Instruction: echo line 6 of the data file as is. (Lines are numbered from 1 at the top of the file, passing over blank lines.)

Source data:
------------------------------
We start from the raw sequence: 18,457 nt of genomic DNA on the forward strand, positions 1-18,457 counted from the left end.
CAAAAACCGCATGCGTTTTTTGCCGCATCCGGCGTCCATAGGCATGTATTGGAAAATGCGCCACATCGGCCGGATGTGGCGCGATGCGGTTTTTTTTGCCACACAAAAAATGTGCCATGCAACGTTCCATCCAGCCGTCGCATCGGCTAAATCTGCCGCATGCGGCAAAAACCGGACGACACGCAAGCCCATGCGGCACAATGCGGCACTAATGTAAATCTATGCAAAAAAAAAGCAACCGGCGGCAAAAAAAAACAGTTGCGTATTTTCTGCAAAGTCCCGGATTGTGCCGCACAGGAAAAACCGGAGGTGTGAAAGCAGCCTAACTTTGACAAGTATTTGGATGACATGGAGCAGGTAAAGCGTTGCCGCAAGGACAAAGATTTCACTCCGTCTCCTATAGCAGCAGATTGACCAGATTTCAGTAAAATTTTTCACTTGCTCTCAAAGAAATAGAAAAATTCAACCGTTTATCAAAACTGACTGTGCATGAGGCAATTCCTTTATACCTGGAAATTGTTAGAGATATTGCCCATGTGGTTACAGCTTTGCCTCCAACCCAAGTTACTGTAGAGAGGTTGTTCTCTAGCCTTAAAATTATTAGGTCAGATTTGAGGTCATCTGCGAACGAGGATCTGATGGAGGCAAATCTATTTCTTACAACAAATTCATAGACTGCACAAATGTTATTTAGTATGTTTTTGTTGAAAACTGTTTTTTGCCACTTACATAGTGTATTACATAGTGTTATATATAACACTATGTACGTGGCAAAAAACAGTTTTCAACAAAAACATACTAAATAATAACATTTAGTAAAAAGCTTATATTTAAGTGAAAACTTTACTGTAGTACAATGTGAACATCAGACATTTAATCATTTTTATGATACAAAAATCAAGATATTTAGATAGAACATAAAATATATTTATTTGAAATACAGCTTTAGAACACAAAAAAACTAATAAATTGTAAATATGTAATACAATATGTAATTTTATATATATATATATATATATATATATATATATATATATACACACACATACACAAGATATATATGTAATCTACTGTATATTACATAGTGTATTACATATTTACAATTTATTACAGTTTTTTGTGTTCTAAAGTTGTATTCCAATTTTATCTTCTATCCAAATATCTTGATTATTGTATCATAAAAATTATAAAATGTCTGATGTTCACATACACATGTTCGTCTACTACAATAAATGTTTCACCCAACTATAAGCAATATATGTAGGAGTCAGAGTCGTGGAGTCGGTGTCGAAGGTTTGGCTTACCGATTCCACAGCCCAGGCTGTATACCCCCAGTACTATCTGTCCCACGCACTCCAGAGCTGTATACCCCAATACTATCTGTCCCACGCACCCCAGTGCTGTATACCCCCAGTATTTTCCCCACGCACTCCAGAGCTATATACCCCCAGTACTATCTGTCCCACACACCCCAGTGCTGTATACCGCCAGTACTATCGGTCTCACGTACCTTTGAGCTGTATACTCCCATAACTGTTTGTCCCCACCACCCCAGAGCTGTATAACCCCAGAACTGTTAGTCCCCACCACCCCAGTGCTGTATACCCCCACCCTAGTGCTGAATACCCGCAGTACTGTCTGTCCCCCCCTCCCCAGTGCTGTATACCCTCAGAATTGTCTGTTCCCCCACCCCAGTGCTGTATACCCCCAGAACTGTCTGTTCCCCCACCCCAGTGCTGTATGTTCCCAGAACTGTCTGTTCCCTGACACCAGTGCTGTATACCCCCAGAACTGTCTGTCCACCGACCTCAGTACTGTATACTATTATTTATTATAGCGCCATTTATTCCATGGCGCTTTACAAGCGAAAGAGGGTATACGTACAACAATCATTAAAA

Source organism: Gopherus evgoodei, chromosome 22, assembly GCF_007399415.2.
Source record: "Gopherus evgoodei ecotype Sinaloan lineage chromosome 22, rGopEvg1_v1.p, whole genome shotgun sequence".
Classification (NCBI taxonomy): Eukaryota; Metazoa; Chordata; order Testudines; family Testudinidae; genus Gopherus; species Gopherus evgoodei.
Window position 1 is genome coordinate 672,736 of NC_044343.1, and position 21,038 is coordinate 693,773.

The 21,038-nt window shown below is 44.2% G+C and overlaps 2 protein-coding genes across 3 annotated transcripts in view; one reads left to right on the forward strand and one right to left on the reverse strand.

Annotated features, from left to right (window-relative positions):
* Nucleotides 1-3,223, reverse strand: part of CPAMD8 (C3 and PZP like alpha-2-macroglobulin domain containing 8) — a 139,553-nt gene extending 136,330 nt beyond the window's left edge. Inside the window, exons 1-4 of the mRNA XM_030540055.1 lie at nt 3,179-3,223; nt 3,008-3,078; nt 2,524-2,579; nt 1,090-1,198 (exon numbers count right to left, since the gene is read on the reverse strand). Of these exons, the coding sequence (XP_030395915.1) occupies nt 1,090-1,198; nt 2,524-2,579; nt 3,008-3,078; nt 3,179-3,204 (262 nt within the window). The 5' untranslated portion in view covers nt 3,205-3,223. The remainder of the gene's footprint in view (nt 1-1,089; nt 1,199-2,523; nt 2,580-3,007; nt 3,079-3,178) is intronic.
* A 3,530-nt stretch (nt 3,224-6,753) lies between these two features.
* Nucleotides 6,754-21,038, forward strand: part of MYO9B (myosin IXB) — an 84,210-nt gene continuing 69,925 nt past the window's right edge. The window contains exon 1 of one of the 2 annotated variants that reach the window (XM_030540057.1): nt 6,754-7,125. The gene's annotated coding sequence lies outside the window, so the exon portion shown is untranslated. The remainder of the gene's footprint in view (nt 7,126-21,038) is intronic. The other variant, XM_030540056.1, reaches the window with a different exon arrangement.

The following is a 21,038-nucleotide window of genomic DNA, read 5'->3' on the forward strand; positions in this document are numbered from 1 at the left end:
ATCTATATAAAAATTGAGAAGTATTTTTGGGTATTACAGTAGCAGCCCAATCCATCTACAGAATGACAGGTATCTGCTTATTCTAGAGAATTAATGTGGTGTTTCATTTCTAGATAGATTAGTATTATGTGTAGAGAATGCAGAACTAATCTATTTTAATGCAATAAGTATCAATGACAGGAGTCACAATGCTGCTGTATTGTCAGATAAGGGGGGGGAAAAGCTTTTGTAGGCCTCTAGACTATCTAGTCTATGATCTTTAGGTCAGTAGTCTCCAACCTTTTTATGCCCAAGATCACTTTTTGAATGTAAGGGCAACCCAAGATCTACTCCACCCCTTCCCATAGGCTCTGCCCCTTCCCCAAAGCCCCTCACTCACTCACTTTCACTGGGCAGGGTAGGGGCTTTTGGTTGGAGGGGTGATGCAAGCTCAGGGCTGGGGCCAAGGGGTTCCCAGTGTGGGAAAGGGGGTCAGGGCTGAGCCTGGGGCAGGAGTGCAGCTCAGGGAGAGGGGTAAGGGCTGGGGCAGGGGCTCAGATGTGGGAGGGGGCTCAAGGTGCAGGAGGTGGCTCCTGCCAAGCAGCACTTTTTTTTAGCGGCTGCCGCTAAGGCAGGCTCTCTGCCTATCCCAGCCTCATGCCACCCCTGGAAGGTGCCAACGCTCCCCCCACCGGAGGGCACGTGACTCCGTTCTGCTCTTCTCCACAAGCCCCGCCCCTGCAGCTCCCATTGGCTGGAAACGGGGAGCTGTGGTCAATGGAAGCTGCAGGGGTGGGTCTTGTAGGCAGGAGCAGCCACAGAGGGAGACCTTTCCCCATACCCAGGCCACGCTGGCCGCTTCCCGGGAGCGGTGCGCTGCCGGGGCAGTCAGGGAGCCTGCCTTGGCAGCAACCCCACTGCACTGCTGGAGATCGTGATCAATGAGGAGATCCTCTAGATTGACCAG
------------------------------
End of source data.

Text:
Window position 1 is genome coordinate 672,736 of NC_044343.1, and position 21,038 is coordinate 693,773.